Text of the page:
Can people live on that hourly rate? Here's how some area residents are scraping by and raising families on what the state calls a 'living wage'

May 06, 2007|By Jamie Smith Hopkins | Jamie Smith Hopkins,Sun reporter

In all the wrangling, negotiating and back-patting, one point seemed overlooked when the 2007 General Assembly mandated that Baltimore-area government contractors pay their employees a "living wage" of $11.30 an hour.

Can someone actually live on that?

Barely, says Sandy Johns Jr., who just moved up from $11 to $12 an hour and is therefore more qualified than most to weigh in. He takes in just shy of $25,000 a year to cover expenses for himself, his wife and two young sons. The family sticks to a rigid budget. But if they weren't staying with his parents for reduced rent until Johns - an apprentice electrician - climbs higher on the salary scale, he doubts they could make it work.

"I'd probably have to look for a second job, something in the evening to make ends meet," said Johns, 30, who already spends two nights a week in apprenticeship classes.

Maryland's living-wage law, which goes into effect this fall, is the first in the nation to apply statewide, though many municipalities, including Baltimore, have them. An earlier attempt to enact a statewide standard was opposed by major business groups and vetoed by then-Gov. Robert L. Ehrlich Jr. in 2004.

The wage is two-tiered: $11.30 an hour for most of the Baltimore-Washington corridor and $8.50 for the rest of the state, to assuage concerns about the impact on rural jobs. Legislators settled on $11.30 because it would make many families ineligible for food stamps.

"We need jobs that allow people to access the middle class," said Del. Thomas Hucker of Montgomery County, a Democrat who campaigned for living-wage laws while he was executive director of Progressive Maryland, a "working families" advocacy group.

But sole providers earning the equivalent of the living wage are living so close to the edge that many qualify for other government help: Earned Income Tax Credit. Children's health benefits. Women, Infants and Children food vouchers. Even partially subsidized housing - though the waiting lists in the Baltimore area are so long that being eligible doesn't mean very much. Nearly 10,000 households are queued up for housing vouchers in Baltimore County alone.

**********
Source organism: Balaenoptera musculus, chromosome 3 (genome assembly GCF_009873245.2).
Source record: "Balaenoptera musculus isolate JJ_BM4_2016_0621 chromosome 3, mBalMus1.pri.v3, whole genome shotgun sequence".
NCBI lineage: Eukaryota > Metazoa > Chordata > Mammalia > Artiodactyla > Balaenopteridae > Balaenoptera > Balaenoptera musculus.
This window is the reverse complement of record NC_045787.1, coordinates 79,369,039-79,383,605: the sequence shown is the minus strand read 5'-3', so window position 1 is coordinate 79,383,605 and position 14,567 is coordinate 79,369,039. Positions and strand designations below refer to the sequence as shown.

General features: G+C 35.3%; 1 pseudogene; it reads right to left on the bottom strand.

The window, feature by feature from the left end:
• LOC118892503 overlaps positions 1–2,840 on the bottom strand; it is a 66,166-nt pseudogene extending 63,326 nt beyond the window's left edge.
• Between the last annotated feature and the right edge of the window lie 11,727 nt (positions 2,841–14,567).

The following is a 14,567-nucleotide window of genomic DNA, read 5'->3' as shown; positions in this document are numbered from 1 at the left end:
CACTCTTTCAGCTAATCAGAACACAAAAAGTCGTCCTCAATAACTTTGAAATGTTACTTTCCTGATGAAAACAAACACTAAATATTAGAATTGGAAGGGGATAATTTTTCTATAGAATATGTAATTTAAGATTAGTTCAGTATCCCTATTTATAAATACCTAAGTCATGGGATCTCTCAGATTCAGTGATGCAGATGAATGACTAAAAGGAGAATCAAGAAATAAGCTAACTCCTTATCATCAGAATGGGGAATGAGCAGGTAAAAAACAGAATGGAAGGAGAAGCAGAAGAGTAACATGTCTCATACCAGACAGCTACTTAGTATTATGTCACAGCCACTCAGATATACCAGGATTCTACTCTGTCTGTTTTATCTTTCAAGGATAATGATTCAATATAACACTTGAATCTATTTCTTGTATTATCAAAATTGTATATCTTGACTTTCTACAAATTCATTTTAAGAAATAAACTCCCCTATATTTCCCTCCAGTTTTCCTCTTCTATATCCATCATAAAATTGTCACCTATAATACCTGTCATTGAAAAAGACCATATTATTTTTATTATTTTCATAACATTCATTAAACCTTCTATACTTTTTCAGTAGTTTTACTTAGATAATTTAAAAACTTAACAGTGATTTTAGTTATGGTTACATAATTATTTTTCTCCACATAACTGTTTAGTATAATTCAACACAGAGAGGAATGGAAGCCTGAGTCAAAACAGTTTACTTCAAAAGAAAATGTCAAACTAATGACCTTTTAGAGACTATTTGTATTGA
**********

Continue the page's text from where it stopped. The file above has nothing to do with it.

Nonprofits that help people in trouble, such as hunger-relief groups and the Fuel Fund of Maryland, are used to seeing residents with hourly wages in the $11-to-$12 range. They're embarrassed to ask for help, said Mary Ellen Vanni, the Fuel Fund's executive director: "They feel like they should be able to pay their bills."

But even people earning more are falling behind as essential costs - rent, utilities, gasoline - have risen sharply. Housing is a key part of the problem. The National Low Income Housing Coalition calculates that a worker in the metro area would need to earn $18 an hour to rent an average two-bedroom apartment without spending more than 30 percent of his or her income. An efficiency would take $13.35 an hour.

Though the average Baltimore-area job pays $21 an hour, a variety of occupations pay less than the wage needed for an efficiency unit, such as school bus driver and bank teller. People cope by doubling up with relatives, making do with substandard housing, funneling large portions of their paychecks toward rent or taking second - even third - jobs.

The Human Services Programs of Carroll County, a nonprofit community action agency, said a recent client faced eviction and homelessness because her $950-a-month rent was too high for her $12-an-hour wage. She had lost the part-time job that had made up the difference.

"Every day we probably deal with five or six people or households that are facing some kind of similar situation," making around the living wage but unable to afford "very basic needs," said Stephen Mood, executive director of the Carroll group.

Workers earning close to $11.30 say balancing the budget is a constant concern.

"It's not easy," said Kenneth Pierson, 45, with a rueful laugh. He loves his job as a community outreach worker for the city Health Department, but the $12-an-hour wage isn't enough. "I have to carefully plan what I do."

Pierson drives a 12-year-old Lincoln and rents space in his parents' house, cutting his housing costs in half. He has no child care costs because his mother watches his 9-year-old daughter when she's out of school.

Even so, to cover his bills, he delivers pizzas three days a week on top of his full-time job. He figures you need to make at least $15 an hour to afford to live in the area, but $15-an-hour jobs appear few and far between. Most are either under or over.

"It seems like there's a divide," he said. "You get a job, it seems like you're making a lot or you're not making much of anything."

The way the state could help people earn family-supporting wages, he believes, is to pump more money into higher education. Pierson is making plans to study drafting and design at Baltimore City Community College, and that would be yet another bill to worry about if he didn't have scholarship money from a job with AmeriCorps a few years ago.

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